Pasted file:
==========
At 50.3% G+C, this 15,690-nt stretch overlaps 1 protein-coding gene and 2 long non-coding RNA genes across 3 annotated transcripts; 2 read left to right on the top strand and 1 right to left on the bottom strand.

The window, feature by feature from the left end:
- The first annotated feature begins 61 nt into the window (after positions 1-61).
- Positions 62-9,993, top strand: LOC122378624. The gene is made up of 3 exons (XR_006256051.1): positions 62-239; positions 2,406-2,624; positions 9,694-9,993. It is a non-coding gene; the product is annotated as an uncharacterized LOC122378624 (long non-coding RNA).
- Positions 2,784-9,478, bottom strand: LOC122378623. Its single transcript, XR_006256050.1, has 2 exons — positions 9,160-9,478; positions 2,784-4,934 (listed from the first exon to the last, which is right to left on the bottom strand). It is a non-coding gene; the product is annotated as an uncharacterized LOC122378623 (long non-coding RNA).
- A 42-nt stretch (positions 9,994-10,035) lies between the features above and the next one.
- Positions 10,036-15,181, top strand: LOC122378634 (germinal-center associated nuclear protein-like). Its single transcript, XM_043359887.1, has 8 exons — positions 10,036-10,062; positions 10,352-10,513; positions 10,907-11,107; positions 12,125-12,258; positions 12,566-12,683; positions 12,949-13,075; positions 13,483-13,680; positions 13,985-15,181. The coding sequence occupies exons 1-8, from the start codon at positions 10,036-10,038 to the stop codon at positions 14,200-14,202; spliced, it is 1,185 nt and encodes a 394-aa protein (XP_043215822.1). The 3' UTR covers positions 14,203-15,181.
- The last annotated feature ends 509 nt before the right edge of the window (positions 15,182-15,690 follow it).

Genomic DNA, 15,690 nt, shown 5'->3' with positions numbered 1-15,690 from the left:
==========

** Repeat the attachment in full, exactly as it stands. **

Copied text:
At 50.3% G+C, this 15,690-nt stretch overlaps 1 protein-coding gene and 2 long non-coding RNA genes across 3 annotated transcripts; 2 read left to right on the top strand and 1 right to left on the bottom strand.

The window, feature by feature from the left end:
- The first annotated feature begins 61 nt into the window (after positions 1-61).
- Positions 62-9,993, top strand: LOC122378624. The gene is made up of 3 exons (XR_006256051.1): positions 62-239; positions 2,406-2,624; positions 9,694-9,993. It is a non-coding gene; the product is annotated as an uncharacterized LOC122378624 (long non-coding RNA).
- Positions 2,784-9,478, bottom strand: LOC122378623. Its single transcript, XR_006256050.1, has 2 exons — positions 9,160-9,478; positions 2,784-4,934 (listed from the first exon to the last, which is right to left on the bottom strand). It is a non-coding gene; the product is annotated as an uncharacterized LOC122378623 (long non-coding RNA).
- A 42-nt stretch (positions 9,994-10,035) lies between the features above and the next one.
- Positions 10,036-15,181, top strand: LOC122378634 (germinal-center associated nuclear protein-like). Its single transcript, XM_043359887.1, has 8 exons — positions 10,036-10,062; positions 10,352-10,513; positions 10,907-11,107; positions 12,125-12,258; positions 12,566-12,683; positions 12,949-13,075; positions 13,483-13,680; positions 13,985-15,181. The coding sequence occupies exons 1-8, from the start codon at positions 10,036-10,038 to the stop codon at positions 14,200-14,202; spliced, it is 1,185 nt and encodes a 394-aa protein (XP_043215822.1). The 3' UTR covers positions 14,203-15,181.
- The last annotated feature ends 509 nt before the right edge of the window (positions 15,182-15,690 follow it).

Genomic DNA, 15,690 nt, shown 5'->3' with positions numbered 1-15,690 from the left: